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December 29, 2022

The integration stage of the deal lifecycle is when teams can achieve a transaction's desired synergies. Even though integration starts post-close, integration planning should begin much earlier in the deal process. In this article, Cara Bibbiani, Senior Director, Corporate Development, M&A Integration at Hewlett Packard Enterprise, discusses how to efficiently execute M&A Integration. 

"You must have a culture of continuous improvement at your company. Understand that feedback is a gift, and you should always be seeking and sharing feedback." - Cara Bibbiani

Partnership with the deal team

In order to reach maximum value-creation, the integration team must work closely with the deal team. Both teams must work side-by-side and learn from each other. During deals, the deal team must involve the integration team early in the process and explain each deal’s strategic rationale.

Conversely, by working together, the deal team will learn how integration has gone in the past and build on those past experiences as they look for future deals. Therefore, the integration and deal teams from both sides must communicate with the buyer and the seller, and each other.

Over at HP, they have a weekly meeting where both teams are present. The deal team talks about their prospects while the integration team discusses their current integration activities. 

Continuous improvement

The landscape of M&A is constantly changing, and what worked years ago might not work today. Therefore, the integration team must continuously improve their process and always be on top of their game. 

According to Cara, feedback is the best way to achieve this. Cultivate a culture of continuous improvement and always make time to review what happened in previous deals. During these meetings, they have ground rules. They want everyone to feel that the feedback meetings are a safe environment where honesty is appreciated.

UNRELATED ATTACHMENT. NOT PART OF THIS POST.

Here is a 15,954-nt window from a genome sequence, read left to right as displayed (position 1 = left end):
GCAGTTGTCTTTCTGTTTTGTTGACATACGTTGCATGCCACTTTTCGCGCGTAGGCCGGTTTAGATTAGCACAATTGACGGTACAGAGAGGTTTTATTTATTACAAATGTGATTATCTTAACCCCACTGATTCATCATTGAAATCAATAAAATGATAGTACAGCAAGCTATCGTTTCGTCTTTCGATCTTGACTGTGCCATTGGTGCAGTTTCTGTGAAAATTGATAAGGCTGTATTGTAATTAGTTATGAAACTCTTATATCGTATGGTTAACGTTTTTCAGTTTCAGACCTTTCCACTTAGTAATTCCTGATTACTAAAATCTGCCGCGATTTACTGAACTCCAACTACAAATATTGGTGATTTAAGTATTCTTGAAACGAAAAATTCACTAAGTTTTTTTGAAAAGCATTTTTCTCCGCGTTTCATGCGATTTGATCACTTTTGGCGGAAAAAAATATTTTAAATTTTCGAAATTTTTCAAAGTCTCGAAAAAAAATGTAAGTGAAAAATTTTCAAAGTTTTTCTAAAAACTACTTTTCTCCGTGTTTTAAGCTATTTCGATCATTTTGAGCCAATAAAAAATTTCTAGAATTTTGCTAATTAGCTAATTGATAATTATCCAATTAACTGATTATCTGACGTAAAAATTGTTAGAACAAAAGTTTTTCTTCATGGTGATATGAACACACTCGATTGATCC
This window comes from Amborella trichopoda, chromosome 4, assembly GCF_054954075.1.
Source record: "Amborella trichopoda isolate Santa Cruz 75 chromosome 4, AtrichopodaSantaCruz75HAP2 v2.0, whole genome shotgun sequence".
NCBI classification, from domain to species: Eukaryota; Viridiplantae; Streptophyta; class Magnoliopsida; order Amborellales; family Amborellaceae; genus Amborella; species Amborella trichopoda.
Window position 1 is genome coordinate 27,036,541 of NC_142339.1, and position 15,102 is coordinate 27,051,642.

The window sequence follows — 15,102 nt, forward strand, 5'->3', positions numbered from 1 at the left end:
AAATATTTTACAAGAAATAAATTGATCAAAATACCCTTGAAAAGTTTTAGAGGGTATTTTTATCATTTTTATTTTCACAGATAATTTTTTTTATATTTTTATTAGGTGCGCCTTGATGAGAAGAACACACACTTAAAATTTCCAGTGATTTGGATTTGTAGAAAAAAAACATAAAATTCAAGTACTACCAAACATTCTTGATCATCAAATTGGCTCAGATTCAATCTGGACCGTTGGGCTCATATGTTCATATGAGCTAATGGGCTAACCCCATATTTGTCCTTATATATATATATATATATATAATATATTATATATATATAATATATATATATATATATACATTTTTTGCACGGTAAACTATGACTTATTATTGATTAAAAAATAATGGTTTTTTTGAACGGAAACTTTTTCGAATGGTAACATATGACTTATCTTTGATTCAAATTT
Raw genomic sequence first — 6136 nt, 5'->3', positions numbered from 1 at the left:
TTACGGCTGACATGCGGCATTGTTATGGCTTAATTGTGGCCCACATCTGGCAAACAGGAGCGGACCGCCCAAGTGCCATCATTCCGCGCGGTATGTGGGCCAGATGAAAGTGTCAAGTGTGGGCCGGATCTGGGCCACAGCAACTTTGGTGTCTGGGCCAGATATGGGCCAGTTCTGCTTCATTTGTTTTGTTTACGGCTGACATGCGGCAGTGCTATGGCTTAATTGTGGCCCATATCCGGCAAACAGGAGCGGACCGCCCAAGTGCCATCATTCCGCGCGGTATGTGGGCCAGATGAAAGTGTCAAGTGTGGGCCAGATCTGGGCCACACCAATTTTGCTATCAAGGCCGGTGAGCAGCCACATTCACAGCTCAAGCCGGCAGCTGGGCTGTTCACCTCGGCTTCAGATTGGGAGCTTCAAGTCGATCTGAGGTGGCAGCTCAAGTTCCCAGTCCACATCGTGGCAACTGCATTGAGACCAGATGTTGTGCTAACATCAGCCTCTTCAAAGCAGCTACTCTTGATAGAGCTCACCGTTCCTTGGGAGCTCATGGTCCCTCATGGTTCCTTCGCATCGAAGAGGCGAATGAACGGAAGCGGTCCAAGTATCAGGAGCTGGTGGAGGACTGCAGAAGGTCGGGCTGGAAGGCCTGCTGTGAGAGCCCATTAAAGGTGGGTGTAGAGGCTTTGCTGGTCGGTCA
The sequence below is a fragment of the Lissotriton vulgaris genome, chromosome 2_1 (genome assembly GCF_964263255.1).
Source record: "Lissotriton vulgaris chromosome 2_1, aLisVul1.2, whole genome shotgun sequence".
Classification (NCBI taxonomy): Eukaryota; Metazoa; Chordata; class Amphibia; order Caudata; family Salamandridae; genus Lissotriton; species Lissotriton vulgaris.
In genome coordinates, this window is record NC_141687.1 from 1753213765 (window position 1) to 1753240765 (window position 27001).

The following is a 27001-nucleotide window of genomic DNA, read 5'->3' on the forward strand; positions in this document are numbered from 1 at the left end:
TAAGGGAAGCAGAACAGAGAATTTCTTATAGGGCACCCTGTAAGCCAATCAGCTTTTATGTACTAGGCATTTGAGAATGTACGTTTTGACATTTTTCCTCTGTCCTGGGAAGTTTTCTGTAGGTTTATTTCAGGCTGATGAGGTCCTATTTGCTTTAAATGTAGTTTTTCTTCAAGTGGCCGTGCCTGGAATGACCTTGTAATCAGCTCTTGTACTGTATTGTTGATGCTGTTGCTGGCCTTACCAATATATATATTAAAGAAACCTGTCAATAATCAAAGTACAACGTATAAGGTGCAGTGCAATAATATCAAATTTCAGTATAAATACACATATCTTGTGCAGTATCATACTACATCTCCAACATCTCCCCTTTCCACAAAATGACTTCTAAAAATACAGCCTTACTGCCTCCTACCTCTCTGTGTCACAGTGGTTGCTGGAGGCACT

• Nothing is personal. Everything should be based on data and facts.
  • No identifying a particular individual. Everything should be high-level.
  • Share the problem and offer a solution.  

Partnership with business unit leaders

Another key aspect for improved integration is a strong partnership with the business unit leader. The integration team must ensure that the business unit leaders understand that they are also accountable for integration success. 

Here's a checklist that integration leaders must expect from business leaders. The business leaders must be:

  • Aligned with the integration plan
  • Engaged and actively participating in the deal
  • Willing to provide top talent within their unit to work on the deal
  • Accept accountability for the future state of the business
  • Ready to own cultural integration 

Despite popular belief, HR should not always be responsible for cultural integration. For example, in a large company, different businesses have their own culture, which is why the receiving business unit must own its integration. 

Handling incoming people

The people aspect is one of integration's most essential and challenging aspects. The integration team must truly understand what it will take to retain the incoming employees. 

Cara and her team like to use Glassdoor and early surveys to understand what matters to the employees. Find out what would cause people to leave immediately. Also, proactively communicate the integration plan as much as possible with employees. Typically, they are fearful for their job, and learning the integration plan will help calm them down. 

Lastly, be open to reverse integration in the spirit of continuous improvement. There are instances where the target company does things much better than the acquirers. Adapting the target's processes will improve the parent business and show the people that they matter and are a part of the process.

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